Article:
Health professionals from Lancashire Care NHS Foundation Trust’s diabetes services have this week been taking part in Hypo Awareness Week, an annual campaign that is held to raise awareness about hypoglycaemia, a serious condition often experienced by people with diabetes.
As part of the week (3-9 October), the Trust has been linking in with partner organisations such as the North West Ambulance Service to share information, and raise awareness about and reduce episodes of hypoglycaemia.
Hypoglycaemia, also known as a hypo, happens when the blood glucose levels of people with diabetes drop too low, leaving them feeling shaky, unwell and at risk of slipping into a coma.
Christine Elwell from the Diabetes Service at Lancashire Care said: “We’re delighted to be supporting Hypo Awareness Week at the Trust. We’re continuously working to raise awareness about hypoglycaemia and linking in with other organisations. As part of the drive to help people with hypoglycaemia, we’ve partnered with North West Ambulance Service to ensure there is two-directional flow in sharing details of hypoglycaemia patients with the diabetes service. Our data suggests that local diabetes services can work easily with local ambulance services via electronic means to improve services and reduce the re-occurrence of severe hypoglycaemia rates. Aside from that we’re also raising awareness for staff and patients at Royal Preston Hospital and the Minerva Centre in Preston. We would encourage anyone with diabetes who is experiencing regular hypo to seek advice and support from their healthcare professional.”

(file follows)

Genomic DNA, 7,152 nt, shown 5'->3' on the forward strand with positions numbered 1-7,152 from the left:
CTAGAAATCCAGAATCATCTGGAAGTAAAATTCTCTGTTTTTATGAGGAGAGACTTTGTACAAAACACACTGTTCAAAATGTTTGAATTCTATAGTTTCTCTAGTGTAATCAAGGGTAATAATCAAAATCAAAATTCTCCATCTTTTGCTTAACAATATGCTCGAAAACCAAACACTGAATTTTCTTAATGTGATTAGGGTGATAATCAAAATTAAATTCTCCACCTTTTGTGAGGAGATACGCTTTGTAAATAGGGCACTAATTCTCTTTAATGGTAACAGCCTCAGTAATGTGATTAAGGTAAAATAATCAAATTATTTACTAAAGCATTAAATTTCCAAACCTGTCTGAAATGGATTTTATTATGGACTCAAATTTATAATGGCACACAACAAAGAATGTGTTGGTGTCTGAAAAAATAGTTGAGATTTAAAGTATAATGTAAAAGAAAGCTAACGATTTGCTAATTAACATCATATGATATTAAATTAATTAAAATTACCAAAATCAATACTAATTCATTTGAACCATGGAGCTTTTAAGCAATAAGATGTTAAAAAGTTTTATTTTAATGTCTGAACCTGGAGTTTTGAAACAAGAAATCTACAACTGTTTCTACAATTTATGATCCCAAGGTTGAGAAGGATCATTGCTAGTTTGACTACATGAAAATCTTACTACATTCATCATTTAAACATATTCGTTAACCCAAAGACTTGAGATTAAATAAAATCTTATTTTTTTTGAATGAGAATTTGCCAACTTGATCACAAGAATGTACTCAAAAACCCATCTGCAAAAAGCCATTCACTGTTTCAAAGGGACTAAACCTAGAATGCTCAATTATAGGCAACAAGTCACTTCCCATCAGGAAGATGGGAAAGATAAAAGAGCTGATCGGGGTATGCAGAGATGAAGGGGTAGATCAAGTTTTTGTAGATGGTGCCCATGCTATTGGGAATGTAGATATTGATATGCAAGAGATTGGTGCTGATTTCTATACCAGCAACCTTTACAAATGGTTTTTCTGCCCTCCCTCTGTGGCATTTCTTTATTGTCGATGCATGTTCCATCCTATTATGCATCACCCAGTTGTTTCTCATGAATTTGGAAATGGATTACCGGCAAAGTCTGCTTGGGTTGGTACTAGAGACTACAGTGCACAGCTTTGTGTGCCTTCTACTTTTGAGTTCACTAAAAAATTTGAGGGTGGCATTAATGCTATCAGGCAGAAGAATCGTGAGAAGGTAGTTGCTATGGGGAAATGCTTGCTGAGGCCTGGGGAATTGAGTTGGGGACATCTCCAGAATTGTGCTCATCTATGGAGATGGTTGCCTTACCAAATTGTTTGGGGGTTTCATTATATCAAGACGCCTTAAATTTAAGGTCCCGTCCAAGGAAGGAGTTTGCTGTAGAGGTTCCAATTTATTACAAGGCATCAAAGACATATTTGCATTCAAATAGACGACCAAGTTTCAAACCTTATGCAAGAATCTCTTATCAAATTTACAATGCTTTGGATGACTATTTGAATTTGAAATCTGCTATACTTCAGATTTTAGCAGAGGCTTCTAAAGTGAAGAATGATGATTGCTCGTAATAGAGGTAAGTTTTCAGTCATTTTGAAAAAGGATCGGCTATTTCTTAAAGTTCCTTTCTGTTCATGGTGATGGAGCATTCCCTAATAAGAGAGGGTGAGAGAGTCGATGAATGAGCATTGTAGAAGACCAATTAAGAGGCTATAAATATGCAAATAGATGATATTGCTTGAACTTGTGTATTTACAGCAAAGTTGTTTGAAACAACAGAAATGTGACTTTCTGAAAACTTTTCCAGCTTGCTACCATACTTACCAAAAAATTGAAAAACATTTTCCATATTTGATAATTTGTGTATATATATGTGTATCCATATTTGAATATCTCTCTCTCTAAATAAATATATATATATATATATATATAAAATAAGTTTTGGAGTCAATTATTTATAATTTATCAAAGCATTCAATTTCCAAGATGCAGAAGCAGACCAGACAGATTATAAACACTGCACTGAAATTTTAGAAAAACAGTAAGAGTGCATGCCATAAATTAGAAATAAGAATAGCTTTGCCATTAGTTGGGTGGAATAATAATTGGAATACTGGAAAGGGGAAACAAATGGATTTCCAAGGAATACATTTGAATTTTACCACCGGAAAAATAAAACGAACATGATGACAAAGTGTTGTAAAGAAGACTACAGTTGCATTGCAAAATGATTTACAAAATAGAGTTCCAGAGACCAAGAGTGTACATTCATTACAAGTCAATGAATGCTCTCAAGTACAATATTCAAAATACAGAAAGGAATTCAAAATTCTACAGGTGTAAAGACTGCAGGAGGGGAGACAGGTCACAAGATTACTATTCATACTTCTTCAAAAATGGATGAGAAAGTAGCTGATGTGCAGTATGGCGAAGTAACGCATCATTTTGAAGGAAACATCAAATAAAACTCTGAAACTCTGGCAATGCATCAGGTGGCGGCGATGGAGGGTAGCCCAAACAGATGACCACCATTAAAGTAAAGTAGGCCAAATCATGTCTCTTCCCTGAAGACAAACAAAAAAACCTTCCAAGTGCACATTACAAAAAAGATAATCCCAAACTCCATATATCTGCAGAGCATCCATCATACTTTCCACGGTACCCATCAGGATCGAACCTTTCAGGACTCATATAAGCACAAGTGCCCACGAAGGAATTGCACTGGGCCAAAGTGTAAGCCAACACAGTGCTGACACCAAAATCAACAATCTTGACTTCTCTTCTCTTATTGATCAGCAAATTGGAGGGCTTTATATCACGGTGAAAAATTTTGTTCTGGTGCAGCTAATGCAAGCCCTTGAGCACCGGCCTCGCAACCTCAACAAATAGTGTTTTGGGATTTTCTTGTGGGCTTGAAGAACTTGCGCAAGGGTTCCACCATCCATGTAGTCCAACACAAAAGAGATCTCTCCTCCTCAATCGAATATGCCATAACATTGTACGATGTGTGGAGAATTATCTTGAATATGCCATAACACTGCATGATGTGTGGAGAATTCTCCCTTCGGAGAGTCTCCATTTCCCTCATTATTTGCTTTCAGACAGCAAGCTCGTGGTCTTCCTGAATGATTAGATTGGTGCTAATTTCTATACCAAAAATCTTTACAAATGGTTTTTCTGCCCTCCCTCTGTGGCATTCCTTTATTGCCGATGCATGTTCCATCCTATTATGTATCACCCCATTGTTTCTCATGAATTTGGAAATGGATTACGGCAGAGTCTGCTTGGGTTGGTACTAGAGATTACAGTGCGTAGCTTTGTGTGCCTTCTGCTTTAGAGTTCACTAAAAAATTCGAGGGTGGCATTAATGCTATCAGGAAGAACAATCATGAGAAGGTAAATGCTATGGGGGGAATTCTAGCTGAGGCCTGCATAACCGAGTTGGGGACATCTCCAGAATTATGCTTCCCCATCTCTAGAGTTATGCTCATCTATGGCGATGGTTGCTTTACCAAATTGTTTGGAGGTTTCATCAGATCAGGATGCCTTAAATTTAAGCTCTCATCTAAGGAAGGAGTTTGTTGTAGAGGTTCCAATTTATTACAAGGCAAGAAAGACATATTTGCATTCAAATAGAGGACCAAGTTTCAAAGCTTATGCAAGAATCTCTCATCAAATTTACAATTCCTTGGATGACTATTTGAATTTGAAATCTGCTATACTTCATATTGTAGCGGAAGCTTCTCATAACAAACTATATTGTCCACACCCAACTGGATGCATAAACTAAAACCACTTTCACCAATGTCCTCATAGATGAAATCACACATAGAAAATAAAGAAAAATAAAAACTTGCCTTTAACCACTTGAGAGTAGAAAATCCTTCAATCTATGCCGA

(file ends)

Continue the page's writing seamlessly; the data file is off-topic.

Staff from the Trust have also been distributing resources, leaflets, guidelines and educational slides to help raise awareness about hypoglycaemia. Hypo Awareness Week is an annual campaign to raise awareness of hypoglycaemia in the UK by educating healthcare professionals about the condition. The theme for this year is optimum control. The autumn awareness drive is calling for a good control of diabetes to avoid hypos.
The number of people with diabetes in hospital beds has increased since 2010, up from 14.6 percent to 16.8 percent in 2015, according to the latest results from the National Diabetes Inpatient Audit. The bedside survey also found that more than one fifth (21.8 per cent) of inpatients had one or more hypoglycaemic episodes over the previous seven days of their stay.